The Historic District
The Fort Lawton Historic District (FLHD) in the heart of the Fort Lawton grounds contains numerous historic buildings and structures; numerous other buildings and structures have stood there in the past. The following list includes only buildings and structures that survived at least into the 1980s.

Source for buildings, construction dates, comments:

The Chapel
In addition, the chapel, which is outside the Historic District, has the status of a city landmark.

Notes, References
  • Fort Lawton Landmark District, Department of Neighborhoods (City of Seattle)
  • Heather MacIntosh, Preservation at Fort Lawton and Discovery Park, Preservation Seattle (Historic Seattle), January 2004.
  • Yardley, William (October 26, 2007). "1944 Conviction of Black G.I.’s Is Ruled Flawed" (Newspaper article). New York Times . . Retrieved 2007-10-28.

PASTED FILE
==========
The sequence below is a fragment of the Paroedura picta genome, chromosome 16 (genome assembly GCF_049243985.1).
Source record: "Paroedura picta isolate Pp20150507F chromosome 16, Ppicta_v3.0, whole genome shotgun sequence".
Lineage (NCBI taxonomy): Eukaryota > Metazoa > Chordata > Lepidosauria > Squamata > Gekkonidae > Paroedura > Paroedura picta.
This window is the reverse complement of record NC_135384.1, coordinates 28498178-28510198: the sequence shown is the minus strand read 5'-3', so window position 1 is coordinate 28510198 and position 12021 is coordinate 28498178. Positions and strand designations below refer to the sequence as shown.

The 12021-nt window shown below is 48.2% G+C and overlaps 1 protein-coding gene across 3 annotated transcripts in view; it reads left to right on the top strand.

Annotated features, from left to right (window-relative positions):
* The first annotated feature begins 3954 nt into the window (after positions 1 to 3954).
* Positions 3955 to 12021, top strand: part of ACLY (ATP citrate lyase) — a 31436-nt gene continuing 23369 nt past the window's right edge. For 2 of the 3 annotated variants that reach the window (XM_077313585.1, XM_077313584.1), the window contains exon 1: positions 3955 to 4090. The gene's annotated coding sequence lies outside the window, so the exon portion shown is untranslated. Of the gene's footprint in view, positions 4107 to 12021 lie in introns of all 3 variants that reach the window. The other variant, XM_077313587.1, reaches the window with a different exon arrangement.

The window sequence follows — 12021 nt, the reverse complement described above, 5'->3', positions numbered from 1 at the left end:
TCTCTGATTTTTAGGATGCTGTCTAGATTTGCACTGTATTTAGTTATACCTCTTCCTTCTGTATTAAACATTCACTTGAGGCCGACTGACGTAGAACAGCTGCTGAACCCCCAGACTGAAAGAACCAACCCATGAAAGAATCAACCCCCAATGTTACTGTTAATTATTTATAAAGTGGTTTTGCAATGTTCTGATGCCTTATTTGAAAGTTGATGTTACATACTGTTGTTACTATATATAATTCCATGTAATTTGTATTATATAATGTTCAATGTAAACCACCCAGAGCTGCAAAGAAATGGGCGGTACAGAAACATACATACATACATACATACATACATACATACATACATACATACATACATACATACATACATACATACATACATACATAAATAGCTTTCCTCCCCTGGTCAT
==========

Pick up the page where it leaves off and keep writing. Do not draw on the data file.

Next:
Official structure number Structure Constructed Comments Image 417 Administration Building 1902 640 Double Officers Quarters 1904 642 Double Officers Quarters 1904 644 Double Officers Quarters 1904 653 Air Defense Operations Building 1960 torn down 2008 654 FAA Radar Building ca. 1959 torn down 2008 Radar buildingsBuilding 672 and 670 can also be seen at left, and 640”“644 at right. 655 FAA Radar Antenna Dome ca. 1959 670 Single Officers Quarters 1904 670-area housing 672 Double Officers Quarters 1899 676 Double Officers Quarters 1899 679 Double Officers Quarters 1899 681 Reviewing Stand 1900 730 Double Barracks 1904 Destroyed by fire February 13, 1983 731 Double Barracks 1899 S-732 Post Gymnasium 1942 733 Post Exchange and Gymnasium 1905 734 Band Barracks 1904 735 Bakehouse 1902 Bakery until ca. 1938, offices until ca. 1960, no longer exists 754 Quartermaster Shops 1905 no longer exists 755 Civilian Employees Quarters 1908 T-756 Commissary Warehouse 1939 no longer exists 757 Quartermaster Storehouse 1899 no longer exists 759 Guard House 1902 T-760 Storehouse 1938 Used at some point as a garage for a fire truck, no longer exists T-761 Bus Stop 1949 Scenes from movie Expiration Date (released 2006), filmed at this location 901 Double NCO Quarters 1933 900-area housing 902 Double NCO Quarters 1933 903 Double NCO Quarters 1904 904 Single Family NCO Quarters 1930s Burned down approximately 2000 905 Double NCO Quarters 1899 906 Single NCO Quarters 1902 Former hospital steward's quarters; previously adjacent to post hospital, north east of administration building, moved to present location around WWII 907 Double NCO Quarters 1899 909 Double NCO Quarters 1904 915 Quartermaster Storehouse 1905 no longer exists 915A Addition to Quartermaster Storehouse 1939 no longer exists 915B Bulk Storage Warehouse 1938 no longer exists 916 Quartermaster Stables 1908 Building 916 917 Quartermaster Stables 1902 S-918 Post Engineer Facility and Vehicle Storage Building 1904 Later turned into a groundskeeper's building, no longer exists